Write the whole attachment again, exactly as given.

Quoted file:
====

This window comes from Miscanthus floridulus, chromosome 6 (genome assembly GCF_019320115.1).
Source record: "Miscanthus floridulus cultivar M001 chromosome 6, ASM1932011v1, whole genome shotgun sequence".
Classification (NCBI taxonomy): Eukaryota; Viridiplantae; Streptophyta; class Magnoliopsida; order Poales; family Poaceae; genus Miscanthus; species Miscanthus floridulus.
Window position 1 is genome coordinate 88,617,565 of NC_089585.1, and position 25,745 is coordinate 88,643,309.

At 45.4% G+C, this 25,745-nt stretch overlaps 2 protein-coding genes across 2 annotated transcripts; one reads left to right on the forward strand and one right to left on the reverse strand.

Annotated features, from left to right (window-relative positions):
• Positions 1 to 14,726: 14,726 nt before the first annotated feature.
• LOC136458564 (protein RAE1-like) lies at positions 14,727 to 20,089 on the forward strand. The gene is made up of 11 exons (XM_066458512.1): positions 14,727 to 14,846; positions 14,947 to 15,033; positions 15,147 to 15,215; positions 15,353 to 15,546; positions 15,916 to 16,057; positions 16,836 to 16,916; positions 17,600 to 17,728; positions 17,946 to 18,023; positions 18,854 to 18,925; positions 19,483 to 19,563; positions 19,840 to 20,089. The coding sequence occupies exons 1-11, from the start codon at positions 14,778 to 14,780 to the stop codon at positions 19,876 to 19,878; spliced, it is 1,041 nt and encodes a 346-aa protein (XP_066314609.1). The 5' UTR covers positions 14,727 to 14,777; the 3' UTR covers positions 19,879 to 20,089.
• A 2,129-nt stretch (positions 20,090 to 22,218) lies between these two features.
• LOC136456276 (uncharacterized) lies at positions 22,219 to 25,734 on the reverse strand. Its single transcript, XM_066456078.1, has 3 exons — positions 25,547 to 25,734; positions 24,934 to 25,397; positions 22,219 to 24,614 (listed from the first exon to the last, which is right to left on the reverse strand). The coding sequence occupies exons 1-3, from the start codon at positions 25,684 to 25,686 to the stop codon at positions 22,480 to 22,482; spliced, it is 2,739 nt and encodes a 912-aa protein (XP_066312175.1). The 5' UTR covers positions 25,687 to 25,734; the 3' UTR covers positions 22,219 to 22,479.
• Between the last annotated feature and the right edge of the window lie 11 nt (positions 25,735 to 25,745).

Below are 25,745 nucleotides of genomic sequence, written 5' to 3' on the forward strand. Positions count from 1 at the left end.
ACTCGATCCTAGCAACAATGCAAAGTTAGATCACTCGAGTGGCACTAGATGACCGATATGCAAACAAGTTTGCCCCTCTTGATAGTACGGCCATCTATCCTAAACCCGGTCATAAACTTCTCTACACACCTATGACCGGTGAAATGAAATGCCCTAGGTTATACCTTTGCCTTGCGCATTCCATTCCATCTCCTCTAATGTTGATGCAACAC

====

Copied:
This window comes from Miscanthus floridulus, chromosome 6 (genome assembly GCF_019320115.1).
Source record: "Miscanthus floridulus cultivar M001 chromosome 6, ASM1932011v1, whole genome shotgun sequence".
Classification (NCBI taxonomy): Eukaryota; Viridiplantae; Streptophyta; class Magnoliopsida; order Poales; family Poaceae; genus Miscanthus; species Miscanthus floridulus.
Window position 1 is genome coordinate 88,617,565 of NC_089585.1, and position 25,745 is coordinate 88,643,309.

At 45.4% G+C, this 25,745-nt stretch overlaps 2 protein-coding genes across 2 annotated transcripts; one reads left to right on the forward strand and one right to left on the reverse strand.

Annotated features, from left to right (window-relative positions):
• Positions 1 to 14,726: 14,726 nt before the first annotated feature.
• LOC136458564 (protein RAE1-like) lies at positions 14,727 to 20,089 on the forward strand. The gene is made up of 11 exons (XM_066458512.1): positions 14,727 to 14,846; positions 14,947 to 15,033; positions 15,147 to 15,215; positions 15,353 to 15,546; positions 15,916 to 16,057; positions 16,836 to 16,916; positions 17,600 to 17,728; positions 17,946 to 18,023; positions 18,854 to 18,925; positions 19,483 to 19,563; positions 19,840 to 20,089. The coding sequence occupies exons 1-11, from the start codon at positions 14,778 to 14,780 to the stop codon at positions 19,876 to 19,878; spliced, it is 1,041 nt and encodes a 346-aa protein (XP_066314609.1). The 5' UTR covers positions 14,727 to 14,777; the 3' UTR covers positions 19,879 to 20,089.
• A 2,129-nt stretch (positions 20,090 to 22,218) lies between these two features.
• LOC136456276 (uncharacterized) lies at positions 22,219 to 25,734 on the reverse strand. Its single transcript, XM_066456078.1, has 3 exons — positions 25,547 to 25,734; positions 24,934 to 25,397; positions 22,219 to 24,614 (listed from the first exon to the last, which is right to left on the reverse strand). The coding sequence occupies exons 1-3, from the start codon at positions 25,684 to 25,686 to the stop codon at positions 22,480 to 22,482; spliced, it is 2,739 nt and encodes a 912-aa protein (XP_066312175.1). The 5' UTR covers positions 25,687 to 25,734; the 3' UTR covers positions 22,219 to 22,479.
• Between the last annotated feature and the right edge of the window lie 11 nt (positions 25,735 to 25,745).

Below are 25,745 nucleotides of genomic sequence, written 5' to 3' on the forward strand. Positions count from 1 at the left end.
ACTCGATCCTAGCAACAATGCAAAGTTAGATCACTCGAGTGGCACTAGATGACCGATATGCAAACAAGTTTGCCCCTCTTGATAGTACGGCCATCTATCCTAAACCCGGTCATAAACTTCTCTACACACCTATGACCGGTGAAATGAAATGCCCTAGGTTATACCTTTGCCTTGCGCATTCCATTCCATCTCCTCTAATGTTGATGCAACAC